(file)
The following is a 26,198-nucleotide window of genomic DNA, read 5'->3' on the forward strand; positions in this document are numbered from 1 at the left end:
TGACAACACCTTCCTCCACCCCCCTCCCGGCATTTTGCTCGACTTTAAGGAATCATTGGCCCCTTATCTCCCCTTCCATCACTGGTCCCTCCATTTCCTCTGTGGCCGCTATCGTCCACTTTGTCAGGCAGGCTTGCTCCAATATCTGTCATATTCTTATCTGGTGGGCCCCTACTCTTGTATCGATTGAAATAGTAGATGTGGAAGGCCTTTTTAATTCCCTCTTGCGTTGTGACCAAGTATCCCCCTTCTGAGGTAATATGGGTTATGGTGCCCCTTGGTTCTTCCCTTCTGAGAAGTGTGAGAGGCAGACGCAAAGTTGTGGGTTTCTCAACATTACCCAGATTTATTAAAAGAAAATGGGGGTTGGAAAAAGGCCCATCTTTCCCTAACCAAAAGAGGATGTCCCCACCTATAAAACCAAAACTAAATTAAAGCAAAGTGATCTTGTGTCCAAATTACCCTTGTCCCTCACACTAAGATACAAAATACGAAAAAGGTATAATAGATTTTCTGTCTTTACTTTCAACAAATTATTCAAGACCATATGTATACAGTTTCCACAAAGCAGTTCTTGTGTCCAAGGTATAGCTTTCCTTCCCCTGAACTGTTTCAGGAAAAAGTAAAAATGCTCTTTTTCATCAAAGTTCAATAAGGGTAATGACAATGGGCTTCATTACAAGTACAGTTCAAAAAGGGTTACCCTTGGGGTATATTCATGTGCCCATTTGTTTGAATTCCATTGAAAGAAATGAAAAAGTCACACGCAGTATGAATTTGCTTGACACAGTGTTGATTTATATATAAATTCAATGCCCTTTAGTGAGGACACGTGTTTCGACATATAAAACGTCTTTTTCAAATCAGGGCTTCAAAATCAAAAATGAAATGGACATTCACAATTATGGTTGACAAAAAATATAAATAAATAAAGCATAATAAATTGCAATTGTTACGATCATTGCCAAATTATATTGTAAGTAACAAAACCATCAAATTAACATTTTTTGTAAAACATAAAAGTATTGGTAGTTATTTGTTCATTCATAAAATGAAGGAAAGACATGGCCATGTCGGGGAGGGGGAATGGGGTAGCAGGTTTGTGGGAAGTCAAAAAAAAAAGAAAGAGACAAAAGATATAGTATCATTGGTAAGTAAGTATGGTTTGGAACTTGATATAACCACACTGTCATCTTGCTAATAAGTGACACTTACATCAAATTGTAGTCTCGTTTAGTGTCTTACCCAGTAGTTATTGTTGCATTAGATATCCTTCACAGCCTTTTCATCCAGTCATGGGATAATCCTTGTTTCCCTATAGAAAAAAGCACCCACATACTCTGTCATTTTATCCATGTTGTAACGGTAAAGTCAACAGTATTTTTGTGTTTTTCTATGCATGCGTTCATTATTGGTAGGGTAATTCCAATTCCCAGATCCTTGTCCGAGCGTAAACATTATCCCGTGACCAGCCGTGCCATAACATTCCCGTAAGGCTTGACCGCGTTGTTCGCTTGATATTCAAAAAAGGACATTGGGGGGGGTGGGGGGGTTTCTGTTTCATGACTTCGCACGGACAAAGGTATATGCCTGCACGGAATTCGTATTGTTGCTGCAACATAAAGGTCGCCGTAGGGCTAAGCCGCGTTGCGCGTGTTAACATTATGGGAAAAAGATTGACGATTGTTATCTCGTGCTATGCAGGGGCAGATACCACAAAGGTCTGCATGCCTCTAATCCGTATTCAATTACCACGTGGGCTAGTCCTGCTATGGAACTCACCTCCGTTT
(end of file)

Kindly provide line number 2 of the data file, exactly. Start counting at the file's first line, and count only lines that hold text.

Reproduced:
TGACAACACCTTCCTCCACCCCCCTCCCGGCATTTTGCTCGACTTTAAGGAATCATTGGCCCCTTATCTCCCCTTCCATCACTGGTCCCTCCATTTCCTCTGTGGCCGCTATCGTCCACTTTGTCAGGCAGGCTTGCTCCAATATCTGTCATATTCTTATCTGGTGGGCCCCTACTCTTGTATCGATTGAAATAGTAGATGTGGAAGGCCTTTTTAATTCCCTCTTGCGTTGTGACCAAGTATCCCCCTTCTGAGGTAATATGGGTTATGGTGCCCCTTGGTTCTTCCCTTCTGAGAAGTGTGAGAGGCAGACGCAAAGTTGTGGGTTTCTCAACATTACCCAGATTTATTAAAAGAAAATGGGGGTTGGAAAAAGGCCCATCTTTCCCTAACCAAAAGAGGATGTCCCCACCTATAAAACCAAAACTAAATTAAAGCAAAGTGATCTTGTGTCCAAATTACCCTTGTCCCTCACACTAAGATACAAAATACGAAAAAGGTATAATAGATTTTCTGTCTTTACTTTCAACAAATTATTCAAGACCATATGTATACAGTTTCCACAAAGCAGTTCTTGTGTCCAAGGTATAGCTTTCCTTCCCCTGAACTGTTTCAGGAAAAAGTAAAAATGCTCTTTTTCATCAAAGTTCAATAAGGGTAATGACAATGGGCTTCATTACAAGTACAGTTCAAAAAGGGTTACCCTTGGGGTATATTCATGTGCCCATTTGTTTGAATTCCATTGAAAGAAATGAAAAAGTCACACGCAGTATGAATTTGCTTGACACAGTGTTGATTTATATATAAATTCAATGCCCTTTAGTGAGGACACGTGTTTCGACATATAAAACGTCTTTTTCAAATCAGGGCTTCAAAATCAAAAATGAAATGGACATTCACAATTATGGTTGACAAAAAATATAAATAAATAAAGCATAATAAATTGCAATTGTTACGATCATTGCCAAATTATATTGTAAGTAACAAAACCATCAAATTAACATTTTTTGTAAAACATAAAAGTATTGGTAGTTATTTGTTCATTCATAAAATGAAGGAAAGACATGGCCATGTCGGGGAGGGGGAATGGGGTAGCAGGTTTGTGGGAAGTCAAAAAAAAAAGAAAGAGACAAAAGATATAGTATCATTGGTAAGTAAGTATGGTTTGGAACTTGATATAACCACACTGTCATCTTGCTAATAAGTGACACTTACATCAAATTGTAGTCTCGTTTAGTGTCTTACCCAGTAGTTATTGTTGCATTAGATATCCTTCACAGCCTTTTCATCCAGTCATGGGATAATCCTTGTTTCCCTATAGAAAAAAGCACCCACATACTCTGTCATTTTATCCATGTTGTAACGGTAAAGTCAACAGTATTTTTGTGTTTTTCTATGCATGCGTTCATTATTGGTAGGGTAATTCCAATTCCCAGATCCTTGTCCGAGCGTAAACATTATCCCGTGACCAGCCGTGCCATAACATTCCCGTAAGGCTTGACCGCGTTGTTCGCTTGATATTCAAAAAAGGACATTGGGGGGGGTGGGGGGGTTTCTGTTTCATGACTTCGCACGGACAAAGGTATATGCCTGCACGGAATTCGTATTGTTGCTGCAACATAAAGGTCGCCGTAGGGCTAAGCCGCGTTGCGCGTGTTAACATTATGGGAAAAAGATTGACGATTGTTATCTCGTGCTATGCAGGGGCAGATACCACAAAGGTCTGCATGCCTCTAATCCGTATTCAATTACCACGTGGGCTAGTCCTGCTATGGAACTCACCTCCGTTT